Employees at Rio Tinto’s (LON,NYSE,ASX:RIO) Hope Downs 4 mine in Australia will do better than a lump of coal over Christmas this year.
The Anglo Australian mega-miner announced last week that it is shutting the iron ore mine down for two weeks at the end of the year to “reduce operating costs and maximize cash to strengthen the business” – the latter a thinly-veiled allusion to the lagging iron ore sector. While the price of the steelmaking raw material is up nearly 70% this year, most analysts believe that demand from China and other iron importing countries is not enough to keep up with continued robust supply from the Big 3 major producers: Rio Tinto, BHP Billiton (NYSE,ASX:BHP) and Vale SA (NYSE:VALE).
The temporary shut-down affects 440 workers and is the first time since the financial crisis of 2008 that Rio Tinto has taken such a drastic measure to cut production. Employees can either take leave or work shifts at other mines. Hope Downs 4 in the Australian Pilbara is one of the largest iron ore mines in the country.
Rio reportedly told employees in an email that the mine had achieved its annual production target early, allowing the company to lock the gates mid-December. However the Financial Times reports an analyst at Citi saying that doesn’t really make sense considering the price of iron ore is sitting at US$72 a tonne. Clarke Wilson said the closure has more to do with limited rail capacity on Rio’s Pilbara rail network during the holiday season.
Underlying market fundamentals no doubt also played a role in the decision. By taking production out of the market, Rio might be able to keep prices higher into the new year and stave off the correction that some in the industry are predicting will soon occur.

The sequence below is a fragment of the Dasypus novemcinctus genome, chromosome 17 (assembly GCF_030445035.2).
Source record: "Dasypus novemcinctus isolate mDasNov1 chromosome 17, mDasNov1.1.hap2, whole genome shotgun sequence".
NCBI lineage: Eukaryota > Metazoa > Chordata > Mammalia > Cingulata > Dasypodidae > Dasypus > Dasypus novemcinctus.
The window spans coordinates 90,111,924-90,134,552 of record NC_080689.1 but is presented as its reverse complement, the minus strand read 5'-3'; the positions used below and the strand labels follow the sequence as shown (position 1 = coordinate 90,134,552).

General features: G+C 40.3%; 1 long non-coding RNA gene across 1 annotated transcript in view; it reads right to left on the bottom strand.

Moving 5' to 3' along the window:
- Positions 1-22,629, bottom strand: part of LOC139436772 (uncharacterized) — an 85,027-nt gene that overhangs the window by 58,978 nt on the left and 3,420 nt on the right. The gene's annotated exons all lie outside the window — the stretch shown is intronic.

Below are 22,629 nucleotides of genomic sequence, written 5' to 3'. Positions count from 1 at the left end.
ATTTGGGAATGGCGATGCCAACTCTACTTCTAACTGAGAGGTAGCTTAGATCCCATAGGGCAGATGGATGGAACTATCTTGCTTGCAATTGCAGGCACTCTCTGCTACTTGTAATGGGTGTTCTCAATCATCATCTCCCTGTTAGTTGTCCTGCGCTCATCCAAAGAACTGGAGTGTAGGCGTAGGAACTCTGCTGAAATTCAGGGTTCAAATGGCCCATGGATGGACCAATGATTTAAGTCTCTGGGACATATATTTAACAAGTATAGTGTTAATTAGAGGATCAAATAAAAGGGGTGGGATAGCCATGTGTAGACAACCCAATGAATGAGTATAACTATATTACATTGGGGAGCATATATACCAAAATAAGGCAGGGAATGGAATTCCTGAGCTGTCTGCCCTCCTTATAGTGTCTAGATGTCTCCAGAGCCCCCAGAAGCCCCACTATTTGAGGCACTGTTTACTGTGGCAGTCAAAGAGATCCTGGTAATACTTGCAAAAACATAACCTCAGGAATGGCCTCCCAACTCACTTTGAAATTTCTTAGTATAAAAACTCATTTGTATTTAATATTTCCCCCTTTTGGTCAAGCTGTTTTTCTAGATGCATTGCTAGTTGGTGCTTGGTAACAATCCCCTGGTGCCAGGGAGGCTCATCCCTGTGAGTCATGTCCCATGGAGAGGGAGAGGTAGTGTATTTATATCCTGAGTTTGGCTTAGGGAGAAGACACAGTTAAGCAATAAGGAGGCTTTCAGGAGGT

There is also a political dimension to the temporary closure. The National party, one of the coalition partners in Western Australia’s government, has proposed a big tax increase on Rio and its competitor, BHP Billiton. The proposal would hike the production rental fee for both companies to AUD$5 a tonne from the 25 cents they currently pay. This is on top of the 7.5% royalty they already pay. Voters will decide the fate of the tax during state elections next March.
Rio Tinto took the opportunity of the closure announcement to ensure the state government sees that iron ore miners are vulnerable to more imposed costs:
“There couldn’t be a worse time to tax our business an extra $1.5bn [US$1.1bn] every year. This will destroy jobs, hurt local businesses and damage Western Australia’s international competitiveness,” the FT quoted Chris Salisbury, chief executive of Rio Tinto’s iron ore division, saying.
The company has been trying to rein in costs and raise capital, most dramatically by putting its Simandou project in Guinea on ice, followed by a decision in October to sell its Simandou stake to Chinalco for $1.3 billion.